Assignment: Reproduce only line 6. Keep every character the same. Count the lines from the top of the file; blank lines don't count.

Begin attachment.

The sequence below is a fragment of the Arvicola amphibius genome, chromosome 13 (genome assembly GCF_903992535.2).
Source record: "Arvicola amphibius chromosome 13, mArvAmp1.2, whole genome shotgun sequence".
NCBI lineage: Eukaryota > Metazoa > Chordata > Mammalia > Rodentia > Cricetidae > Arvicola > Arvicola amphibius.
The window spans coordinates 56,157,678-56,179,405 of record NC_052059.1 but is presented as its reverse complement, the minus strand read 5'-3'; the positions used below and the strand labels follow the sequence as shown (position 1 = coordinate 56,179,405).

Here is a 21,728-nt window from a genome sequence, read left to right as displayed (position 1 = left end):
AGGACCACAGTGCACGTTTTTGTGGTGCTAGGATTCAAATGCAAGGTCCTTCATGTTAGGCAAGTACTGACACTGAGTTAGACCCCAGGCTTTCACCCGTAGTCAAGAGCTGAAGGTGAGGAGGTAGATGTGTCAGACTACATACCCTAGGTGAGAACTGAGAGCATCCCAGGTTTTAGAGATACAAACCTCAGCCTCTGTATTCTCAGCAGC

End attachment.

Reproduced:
AGGACCACAGTGCACGTTTTTGTGGTGCTAGGATTCAAATGCAAGGTCCTTCATGTTAGGCAAGTACTGACACTGAGTTAGACCCCAGGCTTTCACCCGTAGTCAAGAGCTGAAGGTGAGGAGGTAGATGTGTCAGACTACATACCCTAGGTGAGAACTGAGAGCATCCCAGGTTTTAGAGATACAAACCTCAGCCTCTGTATTCTCAGCAGC